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Friday, March 9, 2012


Mitchell’s Death
This is the text taken from the third and final performance trilogy that Montano did in response to the accidental death of her former husband and close friend Mitchell Payne. In 1980 Montano made a video of this piece. Mitchell’s Death was first published in Moira Roth, “Mitchell’s Death,” New Performance. 1 no.3 (1978): 35-40; reprinted in Moira Roth, “Matters of Life and Death: Linda Montano Interviewed by Moira Roth.” High Performance 1 no.4 (December 1978): 2-7 and Art in Everyday Life.Jennie Klein.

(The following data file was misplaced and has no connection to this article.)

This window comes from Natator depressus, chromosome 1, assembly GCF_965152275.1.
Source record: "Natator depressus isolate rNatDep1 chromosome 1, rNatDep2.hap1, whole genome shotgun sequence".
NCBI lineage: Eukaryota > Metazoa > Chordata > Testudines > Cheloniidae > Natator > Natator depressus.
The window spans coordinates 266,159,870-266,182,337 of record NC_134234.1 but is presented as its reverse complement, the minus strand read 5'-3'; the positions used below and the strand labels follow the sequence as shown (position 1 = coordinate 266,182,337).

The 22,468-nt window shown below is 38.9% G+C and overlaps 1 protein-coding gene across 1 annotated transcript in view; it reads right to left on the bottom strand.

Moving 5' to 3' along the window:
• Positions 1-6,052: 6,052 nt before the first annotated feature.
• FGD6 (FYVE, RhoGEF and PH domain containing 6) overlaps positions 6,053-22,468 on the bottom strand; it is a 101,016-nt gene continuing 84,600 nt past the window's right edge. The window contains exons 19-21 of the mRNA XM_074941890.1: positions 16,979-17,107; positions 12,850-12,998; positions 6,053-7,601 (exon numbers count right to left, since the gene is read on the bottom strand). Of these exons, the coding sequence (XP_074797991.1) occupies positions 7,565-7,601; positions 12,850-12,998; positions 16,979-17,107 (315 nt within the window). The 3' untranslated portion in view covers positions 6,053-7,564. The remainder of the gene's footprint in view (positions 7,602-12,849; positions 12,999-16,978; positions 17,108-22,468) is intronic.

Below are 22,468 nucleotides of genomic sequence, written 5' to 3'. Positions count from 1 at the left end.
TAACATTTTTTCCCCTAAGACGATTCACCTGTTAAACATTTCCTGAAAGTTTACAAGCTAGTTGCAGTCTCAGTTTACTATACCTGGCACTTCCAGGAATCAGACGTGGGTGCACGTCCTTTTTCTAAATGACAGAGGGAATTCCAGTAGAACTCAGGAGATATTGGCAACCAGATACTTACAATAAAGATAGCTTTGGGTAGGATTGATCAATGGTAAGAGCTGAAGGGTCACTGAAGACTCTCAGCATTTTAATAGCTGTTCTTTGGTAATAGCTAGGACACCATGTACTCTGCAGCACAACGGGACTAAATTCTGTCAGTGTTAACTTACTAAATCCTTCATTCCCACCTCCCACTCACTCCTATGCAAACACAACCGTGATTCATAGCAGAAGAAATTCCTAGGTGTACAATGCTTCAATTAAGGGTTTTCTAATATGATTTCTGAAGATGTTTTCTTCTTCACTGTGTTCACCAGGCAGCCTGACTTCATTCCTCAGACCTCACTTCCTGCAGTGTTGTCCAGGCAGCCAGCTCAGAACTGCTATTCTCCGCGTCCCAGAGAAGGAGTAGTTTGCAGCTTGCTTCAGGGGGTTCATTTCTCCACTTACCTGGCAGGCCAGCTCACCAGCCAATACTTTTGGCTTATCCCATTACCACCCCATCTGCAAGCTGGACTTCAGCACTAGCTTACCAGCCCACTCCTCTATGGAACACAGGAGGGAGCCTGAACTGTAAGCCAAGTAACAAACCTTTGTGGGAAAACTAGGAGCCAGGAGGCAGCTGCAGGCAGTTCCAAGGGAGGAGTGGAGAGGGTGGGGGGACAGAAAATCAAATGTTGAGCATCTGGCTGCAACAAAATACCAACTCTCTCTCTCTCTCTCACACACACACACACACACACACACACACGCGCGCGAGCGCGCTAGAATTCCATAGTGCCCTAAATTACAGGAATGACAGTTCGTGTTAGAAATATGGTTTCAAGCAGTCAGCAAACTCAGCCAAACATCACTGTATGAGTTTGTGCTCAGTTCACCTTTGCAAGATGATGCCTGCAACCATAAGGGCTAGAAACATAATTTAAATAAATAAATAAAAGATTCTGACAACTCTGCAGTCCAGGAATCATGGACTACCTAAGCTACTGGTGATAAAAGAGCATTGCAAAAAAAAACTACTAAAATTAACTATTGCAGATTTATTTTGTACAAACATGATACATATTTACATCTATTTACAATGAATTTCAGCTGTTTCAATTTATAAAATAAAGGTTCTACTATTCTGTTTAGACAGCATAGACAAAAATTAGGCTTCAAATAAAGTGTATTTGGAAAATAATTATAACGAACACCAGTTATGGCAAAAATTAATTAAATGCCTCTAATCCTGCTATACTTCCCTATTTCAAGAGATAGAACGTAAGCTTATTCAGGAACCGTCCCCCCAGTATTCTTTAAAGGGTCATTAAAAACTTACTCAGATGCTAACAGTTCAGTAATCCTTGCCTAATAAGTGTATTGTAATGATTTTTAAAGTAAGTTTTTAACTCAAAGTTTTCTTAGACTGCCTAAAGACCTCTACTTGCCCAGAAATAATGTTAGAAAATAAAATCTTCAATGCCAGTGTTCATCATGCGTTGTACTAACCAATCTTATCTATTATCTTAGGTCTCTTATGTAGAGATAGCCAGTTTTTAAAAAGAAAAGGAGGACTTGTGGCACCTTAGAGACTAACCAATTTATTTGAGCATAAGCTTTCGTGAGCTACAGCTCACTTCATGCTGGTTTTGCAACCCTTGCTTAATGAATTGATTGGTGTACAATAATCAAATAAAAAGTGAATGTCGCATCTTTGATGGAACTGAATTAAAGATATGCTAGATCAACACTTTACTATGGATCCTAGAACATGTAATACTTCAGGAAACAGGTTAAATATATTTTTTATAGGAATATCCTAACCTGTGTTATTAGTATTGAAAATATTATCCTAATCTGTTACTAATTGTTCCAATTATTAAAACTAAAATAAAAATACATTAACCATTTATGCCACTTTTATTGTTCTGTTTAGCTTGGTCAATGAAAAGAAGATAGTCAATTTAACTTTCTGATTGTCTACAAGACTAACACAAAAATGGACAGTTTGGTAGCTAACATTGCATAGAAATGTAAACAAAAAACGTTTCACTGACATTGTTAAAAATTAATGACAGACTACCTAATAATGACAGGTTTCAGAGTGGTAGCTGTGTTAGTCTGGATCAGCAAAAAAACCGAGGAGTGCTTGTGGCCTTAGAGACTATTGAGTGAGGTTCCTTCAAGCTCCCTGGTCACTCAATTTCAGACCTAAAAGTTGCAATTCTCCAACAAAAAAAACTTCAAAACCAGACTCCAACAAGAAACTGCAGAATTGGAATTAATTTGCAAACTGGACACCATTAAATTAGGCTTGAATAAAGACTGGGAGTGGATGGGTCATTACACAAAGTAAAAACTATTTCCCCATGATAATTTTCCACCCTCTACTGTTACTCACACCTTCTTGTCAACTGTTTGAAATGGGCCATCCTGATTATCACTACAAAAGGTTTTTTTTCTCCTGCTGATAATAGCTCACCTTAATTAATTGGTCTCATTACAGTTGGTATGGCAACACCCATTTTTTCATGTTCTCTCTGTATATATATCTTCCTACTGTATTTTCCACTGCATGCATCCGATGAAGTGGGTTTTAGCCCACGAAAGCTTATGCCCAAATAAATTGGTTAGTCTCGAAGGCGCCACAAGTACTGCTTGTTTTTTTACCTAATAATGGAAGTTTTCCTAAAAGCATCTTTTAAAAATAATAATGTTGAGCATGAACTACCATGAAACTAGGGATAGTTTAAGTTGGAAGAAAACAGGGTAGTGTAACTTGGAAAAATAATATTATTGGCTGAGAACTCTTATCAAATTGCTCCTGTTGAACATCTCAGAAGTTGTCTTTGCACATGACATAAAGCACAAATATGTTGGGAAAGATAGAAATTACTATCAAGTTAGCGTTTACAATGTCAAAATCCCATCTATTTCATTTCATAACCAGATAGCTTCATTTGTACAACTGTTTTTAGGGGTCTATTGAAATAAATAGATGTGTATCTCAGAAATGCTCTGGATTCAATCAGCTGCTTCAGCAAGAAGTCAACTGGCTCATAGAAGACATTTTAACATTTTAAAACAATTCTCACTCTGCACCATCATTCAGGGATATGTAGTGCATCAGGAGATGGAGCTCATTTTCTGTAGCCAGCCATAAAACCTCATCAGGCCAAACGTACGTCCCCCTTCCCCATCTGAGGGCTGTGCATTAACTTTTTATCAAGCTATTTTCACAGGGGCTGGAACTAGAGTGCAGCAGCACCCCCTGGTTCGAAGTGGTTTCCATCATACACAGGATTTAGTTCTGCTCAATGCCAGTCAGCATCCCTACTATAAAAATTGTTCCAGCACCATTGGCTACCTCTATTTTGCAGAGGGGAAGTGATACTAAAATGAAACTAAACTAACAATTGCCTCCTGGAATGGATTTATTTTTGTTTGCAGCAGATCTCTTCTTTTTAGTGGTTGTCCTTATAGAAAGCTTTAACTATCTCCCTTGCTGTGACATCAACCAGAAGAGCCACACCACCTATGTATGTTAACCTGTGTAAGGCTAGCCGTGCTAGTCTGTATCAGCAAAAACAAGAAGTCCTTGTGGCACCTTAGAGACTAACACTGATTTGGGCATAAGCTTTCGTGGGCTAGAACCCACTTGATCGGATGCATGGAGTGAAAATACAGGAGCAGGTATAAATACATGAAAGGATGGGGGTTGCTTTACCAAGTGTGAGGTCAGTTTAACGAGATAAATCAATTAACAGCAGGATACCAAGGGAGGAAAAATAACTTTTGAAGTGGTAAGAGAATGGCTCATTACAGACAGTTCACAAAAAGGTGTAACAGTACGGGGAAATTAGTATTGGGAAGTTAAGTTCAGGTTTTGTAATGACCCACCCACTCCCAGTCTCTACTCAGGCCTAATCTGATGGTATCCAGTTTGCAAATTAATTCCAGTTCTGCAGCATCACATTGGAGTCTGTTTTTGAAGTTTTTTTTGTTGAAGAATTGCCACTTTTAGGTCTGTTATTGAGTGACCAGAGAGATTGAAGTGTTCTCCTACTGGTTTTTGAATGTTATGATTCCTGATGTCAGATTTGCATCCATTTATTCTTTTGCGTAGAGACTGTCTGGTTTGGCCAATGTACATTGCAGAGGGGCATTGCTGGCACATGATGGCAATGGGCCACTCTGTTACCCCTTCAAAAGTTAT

Friday A.M., August 19, I wake at 7 or so. Look at the clock. I wish that chicken would stop crowing. Preacher Man running around the yard, echoing himself into the adjacent meadow. Pauline goes out to find him, comes back. I tell her my dream. A new one. Instead of being bothered by the baby, I throw sand at it when it throws sand at me. Pauline says something about her dream…a dead foetus and bloody clothes. She then goes outside and tries to catch the chicken.At 10:30 I ask Pauline’s advice about selling a tape recorder, which belonged to Mitchell and me. Things from my past. Then the phone rings. It’s 11 a.m. It’s J. Hello Linda, this is J. I have some very shocking news for you. Mitchell is dead. From a gun accident. I scream, start to faint, call Pauline. Pauline, Mitchell is dead! I then ask J, why did he have the gun? Who was he going hunting with? Becoming very accusative and angry. Blaming. J said we were going skeet shooting. I said when? Wanting to place blame. Covering over my sorrow with blame and anger. I thank J. He says if you need anything let me know. We hang up. Not much information about anything. Pauline is holding me. I collapse in her arms. Jillene is there and looks on. Pauline carries me to the bed. I am shaking. Eyes open. Won’t close. Shock. Covers me with a fake velvet red cover with tassels. Pauline’s visitors are at the door. She leaves. Is open and effusive with them. Then tells them about Mitchell. Comes back into the bedroom pulled between two emotions, joy at seeing her friends and sorrow. Sweat is pouring from her face, which is filled with disbelief and pain. She looks down at me and I say what shall I do? She says I feel like calling my mother. Then I begin a series of phone calls which don’t end. Which go on and on and on. I call everyone. First Mildred. Not home. Then Henry. The phone rings for about five minutes in the shoe store which means that they’re busy. Dad, I have some bad news. Mitchell is dead. He died from a gun accident. Henry in his inimitable Zen style said, he should know better than to fool around with guns. He doesn’t know anything about them. Whatever he said released a whole big lump… it presented the other side. Laughter. Honesty. No emotion in his voice. Another perspective. I call K. Don’t want to hang up. We talk and talk and talk. Won’t hang up. She cries. We repeat it over and over so we can both believe it. Then B in Alaska. S, I think of everyone. M is in Greece. T is in the Children’s Hospital. M calls back. Again talking about it. Repeating. Wanting her here. Somehow the words make it real and not real. Make it credible. Mitchell‘s image in my mind. Pictures begin. I try to picture where he was shot. Was it the face, heart? Did he suffer? Died instantly? Did his face get blown off? Images. I see the room where it happened. See clearly. Talking. Pauline brings in some tuna salad and brown bread. Can’t eat, then eat. So hungry, yet not hungry at all. Feels paradoxical. Eating and mourning. Tears and tuna fish. Pauline’s friends visit. We all drink champagne. His brother committed suicide in a closet in Canada. Did Mitchell? Guilt. Did I do it? My fault? Was he despondent? Lonely? Miss me too much? I remember my feelings when he moved to Kansas City. I was very apprehensive. Pre-knowledge? I felt his trip across country. Saw him in Kansas City. Living in his grandmother’s house. Nobody living there now. Dark. Going from San Francisco to that life style. But his insistence on the move, on that pilgrimage lasted three or more years. He had to move back. Why? Then our last phone call two week before. I called, needed to talk. My life had large questions in it. I wanted his help. Mitchell, all I want to do is meditate. Meditate, he said, you know how you like to do that. No, Rose, your life seems right now, don’t worry, you’re not being selfish. Don’t worry, Rose.Last words. He tells me about his new house. One hundred years old. Asked the people living there if they wanted to sell. Mitchell so impetuous. What he wanted he somehow managed to get. Energy to make things happen. Always that way. Then he would be upset because he had too many wants, too many needs. His friend L, 76 years old. A Bromoil photographer. I am relieved. He’s found someone to work with. There was always a very old person in Mitchell’s life...his grandmother, Mr. Delpapa. Mitchell’s charm and grace attracted almost everyone. Then his trip to the Art Institute that day. He hesitates to tell me about changing his clothes there at the office, and then coming back to work, changing his clothes, going to work. Is it because I made him shop at thrift stores and now he’s buying expensive suits and shirts? Mitchell we’re friends, tell me. We don’t live in the same house but there is love. You can tell me about your new life style. Rose there’s an old woman here in Kansas who writes country western music and she’s ninety or so and I’m going to see her. She has a small toy piano and she gets up in the night because it’s real quiet then and she writes songs. I ask are you going to record her? I don’t know what he answered. He’s eager to go to lunch and the Art Institute. I have your Christmas present here from last year. I’ll send it. Good and put some food in it. Bye, Mitch. Bye, Rose. I love you. We hang up.Images. His face then. Does he have a face now? Is it blown off? Is he dead? I should go to Kansas immediately. I call Kansas. L answers. Informative. Mitch was getting a serial number from one of Fa's guns. He was in the kitchen. J came over to put some crabmeat in their icebox. Then Mitch invited J for breakfast. I wonder was he really lonely needing some friends around? J said no he had to go and be with his new baby. (That brought up the thought, Mitch really wanted children and I didn’t.) J put together a shotgun and they were to go skeet shooting on Saturday. Then he warned Mitchell, don’t put any bullets in it or be careful or something like that, it’s an old gun.And then one half hour later, Alice, the maid, who was Mitchell’s friend and nourisher, warm, generous Alice, found Mitchell with a towel around his waist, lying between the kitchen and dining room, dead. She screamed, ran out across the street. They were supposed to have lunch that day. He drove her to the bus stop the night before, and then went to Safeway. Probably his last act before going home. The doctor from across the street came over. Then two ambulances, police, detectives, people to clean up. I want to come to Kansas but I have this feeling that I have to be invited first. Mitchell’s parents are in Chicago on their way home. But call later if you want to speak with them. Intuition. Am I really wanted there? But I have to go there. I must see him. I have to go.Pauline in and out. Comforting and caring. Feeling everything with me. Vitamins every few hours. Then food, sleep, vitamins, foot massage. Pauline, lighting candles. I lie in bed with phone books, phone numbers, memories. His recent throat infection, sick for two weeks. Thought that he had his father’s throat cancer and would die. Called me that day and talked with Pauline. Then cut his mound of Venus on his hand. Stitches, distressed. Was he depressed? He died by the phone. Was that a metaphor for wanting to call somebody? But L said that he had made popcorn that morning. He always made it when he was happy.Family question. Clues. Little sleep. Up at 5 am. Phone Dr. Mishra, Ellen Swartz, Giotto. Giotto calls back. You’ve had a hard year haven’t you? I cry more for myself than for Mitchell. Don’t feel guilty Linda. That’s like telling a fish not to swim. But Pauline, Giotto, and friends say, don’t feel guilty. Guilt is one of the first emotions to come with death…then anger, shock, disbelief…not in that order. Finally acceptance. But being the ex-wife and Mitchell’s death possibly being suicide…accentuated and accelerated the natural grief.Pauline continued to counsel and prepare me. Reading from books, talking about her grandmother’s death experience. That first night Moira came over and we all drank. Do whatever you want…shout, scream, cry. Moira giving permission and advice. Go to the funeral. Yes, you must complete that cycle. You must do that ritual.Saturday, I call Kansas. Are M and N there? I still want to talk with them. To be invited. They aren’t there. Mitchell’s brother is. Do you think that Mitch was depressed he asks. I tell him about our phone call and about his optimism and new house. He wonders. You know, Mitch once hurt himself with a firecracker. Both of us trying to explain away any possibility of suicide. He was careless in some ways and always wanted me to examine something on his body. He tells me that he saw his body in the morgue today. “It was my brother.” N, the neurosurgeon, knows.I am sick from drinking, from shock. Sleep in Paul’s room with the phone. Pauline ministering and talking. Sunday a.m. I fly to Kansas. August 21. Where is Mitchell’s body? I hadn’t asked anyone. M and B call on Saturday and say I can stay with them. Feel welcome. We want you Linda, come ahead. Pauline drives Jillene and me to the airport at 6:30 a.m. and then waits in line with me. I am sinking fast. She had packed a food package for me, high protein bars, fruit. She steers me to the plane. My body shakes. I’m weak. She seems to get stronger than she already is. Is it the adrenalin that comes at the time of crisis? The plane ride to Dallas seems interminable, long, without end. Dallas. I call Sue Thornley. Good call. Supportive. Come and see me and spend time in San Francisco. I feel bolstered. Hang up. Eat two bananas. Get on the plane. Sit next to a man who looks exactly like Mitchell. I also see him all over the Dallas airport, Sue. What’s happening to me? I saw you all over San Francisco when you left Rose. O.K. It’s just loss I guess. I sneak looks at the man next to me. Can he see me looking at him? I’m spying. Mitchell’s neck, hair, eyes, face. But older. I talk with him. Want him to be Mitchell. Read Elizabeth Kübler-Ross. It’s not the quantity of life but the quality that we’re interested in. That helps. The quality of Mitchell’s life was incredible. He loved light. Pups, look at the light on this face. Lying in bed for hours surrounded with photo books. Looking at light, people in light, rooms in light. My eyes are open very wide and have been ever since Friday at eleven when I heard the news. I arrive in Kansas. L meets me. We drive to M and B’s. I talk and am hoarse. Can’t talk loudly. We go to M and N’s for supper. Then walk into the house that I was sure that I would never enter again. He died there at home. He died there. I walk in shaking, no life left in me. I walk past the phone. Stand on the spot where he died. I’m glued and can’t move. People pour out of rooms, doors. It looks like a party but we all have the same thought, Mitchell is dead. We’re from different classes, races, backgrounds, countries but unified in death. I hug Mitchell’s mom who walks woodenly around the kitchen, using the phone, greeting me on the spot here he died. I walk into the front room. N and I hug. P and I cry. Warmth coming out of him. N seems tired. Everyone there. I go upstairs. Where’s grandmother Alice? She’s on her way down. No words. We’re gripping each other’s hands. I have no words. The vulnerability of grief is already a language. It was an honor knowing you, Linda. I’m surprised at her words. You have contributed to my life. Dinner a party atmosphere. M talks about donating Mitchell’s eyes so now two people can see out of them. I’m surprised at her bravery. His corneas. His kidneys were not able to be used but they tried giving them away also. No talk of where he is…the funeral. He should be here. I pace between rooms and stand on the spot where he died. Monday I wake up wanting to see Mitchell’s body. Wanting to see Mitchell. Where is he? Nobody mentions him. He is missed. It’s as if he’s there but he isn’t. Or is he? I want to see him. Am desperate. Must see him. I must tell B. She calls the funeral home immediately and we make plans to go. I start pacing. Restless. Not able to believe it. Wanting it, not wanting it. The drive interminable. We arrive. I run in and ask where he is. A somber, sad man says, you’ve just missed the body. The casket is closed anyway by request of the family. The body is at the crematorium. We go away. I can hardly walk yet adrenalin is high. Paradox. Drive back again, I must see him. Call the crematorium. Go over. I expect to see smoke stacks but it’s just like another funeral home. Large. I run in. Wait one half hour. I am breathing with difficulty. Internal combustion. Insides searing. Eyes wide open. Like a drug experience…seeing hearing all…At high intensity. Highly motivated. A man of about thirty, Midwestern coloring and hair comes into the room. Signals. I charge out of the room. Energy propelling me. I hear him say that he is lying on a table, sheets over him. Warning. I run in. The room is 20 X 40 feet. Mitchell’s body is lying on a hospital table which is chrome, silver, antiseptic, institutional. Not in a slick coffin. Not in a suit. But is lying on a table with a sheet. He is so available. Not dressed. I can get close. I can’t believe what I’m seeing. His face bloated a bit, certainly distorted. A hole the size of a silver dollar on his right cheek. His face intact but so changed. A pink putty fills the hole. Little pieces of it in his hair. His eyebrows ruffled. Not neat. Everything impassive. Not mobile. Like sleep but too still for sleep. Are you asleep, Mitchell? I touch his arm. Feel it cold and hard through the sheet. Must touch him. Eyes not there but donated so two people have his corneas. Somehow I’d like to meet them. Lips tight, nose funny. Left ear destroyed. The bullet still in his head? I pull the sheet down. Shocked by black stitches. Autopsy. Reminded of his hospital pictures in Rochester. Preparation for his death. Remember days when he would come home from the hospital pale and silent…talking about corpses and Sears clippers used to cut ribs. I remember the description and see it mirrored in his body. I talk with him in whispers, wanting more time with him alone. Ask him how he is. How did it happen, Pups? Why? What happened? Shock, disbelief. Wanting to stay with him. Hold him. No repulsion, no fear. His nipples erect. Feet cold and non responsive, even when I massage them. Blood stains on his toes. I arrange his hair. It’s clean but needs fluffing. Then remember the Tibetan Book of the Dead, and whisper in his ear. Don’t be afraid Mitchell. It’s okay. Go on. Don’t be scared. Surrender. Whatever fears you are experiencing are only illusions. Go on. Don’t fear. Don’t worry. No more worry. I whisper and tears fall on the sheet. I blow my nose on it, not caring about the smell, the decay setting in. A strange smell…not his. Hard to identify. Wanting to lift the whole sheet…I can’t get my eyes off of him…a blend of curiosity and love. Wanting to be close. Wanting to participate in some way so that it can be tactile and real to me. I know best by touch, by contact, by closeness. M and I stand there. So glad for M. Right there. He and B were responsive and kind. M leaves. More time alone. Then T says we’re leaving. I go reluctantly, unwillingly. After that there began a whole series of events.